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Feature Story: Tanya Tran, August 2016

by Queen's Psychology
August 29, 2016

Tanya Tran presents mental health workshop at the 2016 TEDSummit

Queen’s Psychology MSc student Tanya Tran wants to help people think of recovering from mental illness in a different way, and this past June she took her message to the world stage. Tanya applied and was accepted to present a workshop on the subject at the recent TEDSummit event in Banff, Alberta.

TEDSummit is an international gathering of organizers behind TEDx events – a burgeoning initiative that lends the TED platform and brand to local communities to hold independently organized TED talk events. “I was chosen to attend TEDSummit because I sit on the Advisory Board for TEDxQueensU, the local event for the Queen’s and Kingston community,” Tanya explains. Going forward, Tanya will be the incoming License Holder for TEDxQueensU.

The TEDSummit program curated over 100 attendee-led workshops on an eclectic selection of topics. “It was through this avenue that I submitted a proposal to lead a workshop on mental health research,” Tanya recalls. “To my surprise, the TED team told me that I was the only application that proposed to run a workshop on mental health and they were eager to bring the conversation to the TED community.”

Tanya’s workshop was titled “Moving from Disability to Ability”. She aimed to inform attendees of what it was like to live with severe mental illness, with special focus on the research findings on schizophrenia. “I chose to focus on schizophrenia because I believe that it is one of the most misconstrued and stigmatized mental illnesses,” Tanya explains. “To this end, I invited an individual who lives with schizophrenia to video conference with the workshop attendees. This allowed attendees to meet the person behind the disorder. My co-presenter spoke candidly of his first experience with psychosis, his experience with stigma, his opinion on the greatest misconception of people with schizophrenia, and the importance of family support.”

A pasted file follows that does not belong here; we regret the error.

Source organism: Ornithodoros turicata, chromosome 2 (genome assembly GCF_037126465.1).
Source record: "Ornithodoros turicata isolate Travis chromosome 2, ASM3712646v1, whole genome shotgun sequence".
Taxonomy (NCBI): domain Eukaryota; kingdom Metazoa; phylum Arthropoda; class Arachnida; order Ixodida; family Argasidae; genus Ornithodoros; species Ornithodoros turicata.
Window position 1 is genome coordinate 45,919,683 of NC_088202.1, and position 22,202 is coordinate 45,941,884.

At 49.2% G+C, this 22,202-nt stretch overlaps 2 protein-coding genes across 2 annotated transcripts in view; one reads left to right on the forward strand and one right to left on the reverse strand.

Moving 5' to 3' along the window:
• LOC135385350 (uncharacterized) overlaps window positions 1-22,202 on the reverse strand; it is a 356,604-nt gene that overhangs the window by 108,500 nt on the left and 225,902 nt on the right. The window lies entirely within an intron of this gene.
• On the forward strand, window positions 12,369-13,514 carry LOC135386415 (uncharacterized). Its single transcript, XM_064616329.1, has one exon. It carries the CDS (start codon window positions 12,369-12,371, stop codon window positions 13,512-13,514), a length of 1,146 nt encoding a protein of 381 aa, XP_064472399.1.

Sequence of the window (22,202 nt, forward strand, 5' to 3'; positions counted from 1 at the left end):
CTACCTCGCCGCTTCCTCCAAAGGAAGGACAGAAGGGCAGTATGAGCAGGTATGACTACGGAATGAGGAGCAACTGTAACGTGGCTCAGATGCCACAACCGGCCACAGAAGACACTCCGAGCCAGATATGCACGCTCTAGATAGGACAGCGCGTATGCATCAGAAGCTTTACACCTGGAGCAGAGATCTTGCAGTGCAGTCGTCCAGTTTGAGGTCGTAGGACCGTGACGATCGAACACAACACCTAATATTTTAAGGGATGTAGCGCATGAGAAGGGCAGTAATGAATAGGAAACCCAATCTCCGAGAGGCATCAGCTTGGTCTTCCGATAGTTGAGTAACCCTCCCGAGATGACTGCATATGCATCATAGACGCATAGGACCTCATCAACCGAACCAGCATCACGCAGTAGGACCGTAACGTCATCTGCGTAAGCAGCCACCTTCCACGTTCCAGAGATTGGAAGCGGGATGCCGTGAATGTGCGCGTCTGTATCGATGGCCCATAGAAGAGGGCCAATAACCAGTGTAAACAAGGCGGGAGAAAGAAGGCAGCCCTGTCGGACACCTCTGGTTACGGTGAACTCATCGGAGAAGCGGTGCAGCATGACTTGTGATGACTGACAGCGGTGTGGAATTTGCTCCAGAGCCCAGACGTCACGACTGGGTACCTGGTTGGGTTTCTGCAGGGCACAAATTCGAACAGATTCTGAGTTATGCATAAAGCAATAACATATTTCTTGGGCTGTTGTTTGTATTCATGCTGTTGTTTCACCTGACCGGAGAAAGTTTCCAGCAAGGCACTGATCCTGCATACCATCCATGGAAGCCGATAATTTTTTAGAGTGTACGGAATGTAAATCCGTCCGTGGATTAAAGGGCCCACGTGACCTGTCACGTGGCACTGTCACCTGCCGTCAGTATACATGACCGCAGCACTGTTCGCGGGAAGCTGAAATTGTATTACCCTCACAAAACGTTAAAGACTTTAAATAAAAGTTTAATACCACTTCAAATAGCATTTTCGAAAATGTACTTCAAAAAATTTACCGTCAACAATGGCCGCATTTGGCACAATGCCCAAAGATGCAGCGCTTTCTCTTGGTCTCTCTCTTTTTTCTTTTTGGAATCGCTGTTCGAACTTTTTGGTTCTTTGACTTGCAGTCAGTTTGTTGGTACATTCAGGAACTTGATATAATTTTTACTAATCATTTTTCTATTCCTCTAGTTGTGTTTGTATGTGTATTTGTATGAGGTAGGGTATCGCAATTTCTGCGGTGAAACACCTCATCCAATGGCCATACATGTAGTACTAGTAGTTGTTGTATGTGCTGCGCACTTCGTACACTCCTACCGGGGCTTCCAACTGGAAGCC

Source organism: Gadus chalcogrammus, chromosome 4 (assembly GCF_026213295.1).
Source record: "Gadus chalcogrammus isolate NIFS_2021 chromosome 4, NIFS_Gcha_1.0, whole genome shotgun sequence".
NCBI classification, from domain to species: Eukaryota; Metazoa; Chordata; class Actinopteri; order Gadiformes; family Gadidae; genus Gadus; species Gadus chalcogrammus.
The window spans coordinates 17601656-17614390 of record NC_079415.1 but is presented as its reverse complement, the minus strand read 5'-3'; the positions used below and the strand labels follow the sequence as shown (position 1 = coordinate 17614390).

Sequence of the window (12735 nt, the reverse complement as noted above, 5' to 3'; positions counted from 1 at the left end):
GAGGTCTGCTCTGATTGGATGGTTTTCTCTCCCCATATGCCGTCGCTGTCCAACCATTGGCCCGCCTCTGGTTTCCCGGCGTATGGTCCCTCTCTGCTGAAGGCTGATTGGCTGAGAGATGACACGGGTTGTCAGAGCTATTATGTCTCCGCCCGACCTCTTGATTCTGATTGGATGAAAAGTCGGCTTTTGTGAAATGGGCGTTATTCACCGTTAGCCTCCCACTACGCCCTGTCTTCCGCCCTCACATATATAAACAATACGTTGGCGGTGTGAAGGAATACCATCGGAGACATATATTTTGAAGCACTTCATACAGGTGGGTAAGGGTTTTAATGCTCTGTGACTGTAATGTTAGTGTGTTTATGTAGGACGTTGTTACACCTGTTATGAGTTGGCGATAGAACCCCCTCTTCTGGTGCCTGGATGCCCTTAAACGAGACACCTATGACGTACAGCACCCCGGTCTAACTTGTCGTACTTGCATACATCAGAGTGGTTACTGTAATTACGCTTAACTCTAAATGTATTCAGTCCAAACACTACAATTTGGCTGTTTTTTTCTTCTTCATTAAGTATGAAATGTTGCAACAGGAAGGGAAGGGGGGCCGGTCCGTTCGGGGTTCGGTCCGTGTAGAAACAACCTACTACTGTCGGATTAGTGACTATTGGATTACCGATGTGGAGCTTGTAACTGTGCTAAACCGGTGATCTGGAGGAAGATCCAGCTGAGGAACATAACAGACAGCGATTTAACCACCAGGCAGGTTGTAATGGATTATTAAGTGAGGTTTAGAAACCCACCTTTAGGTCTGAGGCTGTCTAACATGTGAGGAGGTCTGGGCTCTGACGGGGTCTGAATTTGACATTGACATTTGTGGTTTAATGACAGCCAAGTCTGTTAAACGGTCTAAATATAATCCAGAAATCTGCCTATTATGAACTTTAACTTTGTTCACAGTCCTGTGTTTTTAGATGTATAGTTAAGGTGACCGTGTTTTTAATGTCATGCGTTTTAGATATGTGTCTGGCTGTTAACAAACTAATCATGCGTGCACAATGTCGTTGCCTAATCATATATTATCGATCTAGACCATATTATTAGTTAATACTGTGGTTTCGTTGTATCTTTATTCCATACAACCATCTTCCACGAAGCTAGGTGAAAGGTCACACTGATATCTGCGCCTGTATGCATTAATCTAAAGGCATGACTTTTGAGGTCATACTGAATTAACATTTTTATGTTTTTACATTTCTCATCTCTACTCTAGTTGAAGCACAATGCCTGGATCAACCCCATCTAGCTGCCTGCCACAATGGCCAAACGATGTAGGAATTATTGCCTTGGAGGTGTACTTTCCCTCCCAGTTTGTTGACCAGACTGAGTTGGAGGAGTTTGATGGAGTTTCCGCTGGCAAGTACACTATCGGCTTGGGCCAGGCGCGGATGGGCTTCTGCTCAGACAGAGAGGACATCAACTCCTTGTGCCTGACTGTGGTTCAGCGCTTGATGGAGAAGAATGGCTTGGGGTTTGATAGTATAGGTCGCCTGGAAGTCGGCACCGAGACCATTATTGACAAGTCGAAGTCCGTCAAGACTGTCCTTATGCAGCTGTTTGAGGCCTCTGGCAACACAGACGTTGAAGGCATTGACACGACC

Next, Tanya engaged the audience in a demonstration of experimental tasks that her lab (Dr. Christopher Bowie’s CPD Lab) developed to study and treat impaired cognitive/thinking processes in schizophrenia. “I challenged the audience to think of recovery from mental illness in a different way,” Tanya continues. “Even after treatment that targets symptoms, many people with severe mental illness experience cognitive deficits that are linked to impaired functioning in work, school, and social domains. Imagine how an individual with schizophrenia and difficulties with attention and processing speed might experience a trip to the coffee shop with a friend. Recovery is more than just symptom remission; it also involves rehabilitating a functional, self-fulfilling lifestyle and better quality of life, whether that may look like returning to work or improving social interactions with family and friends.”

Tanya recalls that one of her most memorable moments was when an attendee of her workshop came up and thanked her for an informative experience. “She was a health care provider who was seeing an increasing number of patients with schizophrenia-like mental disorders,” Tanya recalls. “She mentioned that she would like to share the research findings from the CPD lab with her team and implement changes to the program to provide better care. It was nice to hear that somebody wanted to put what they learned from my workshop to action.”

Mental health impacts everyone and Tanya feels it was time for this topic to reach a platform like TEDSummit, where people coming from all professions and backgrounds can share ideas that could change the course of the mental health care system. “It was the opportunity of a lifetime for me to present some of the work from our lab to a diverse, general audience,” Tanya says. “There were 100+ workshops for attendees to choose from and I felt honoured that people chose to attend mine. I enjoyed the challenge of speaking to people one-on-one throughout the conference about why mental health research matters. I learned how to make people from all sorts of backgrounds and perspectives care about mental health research and its future.”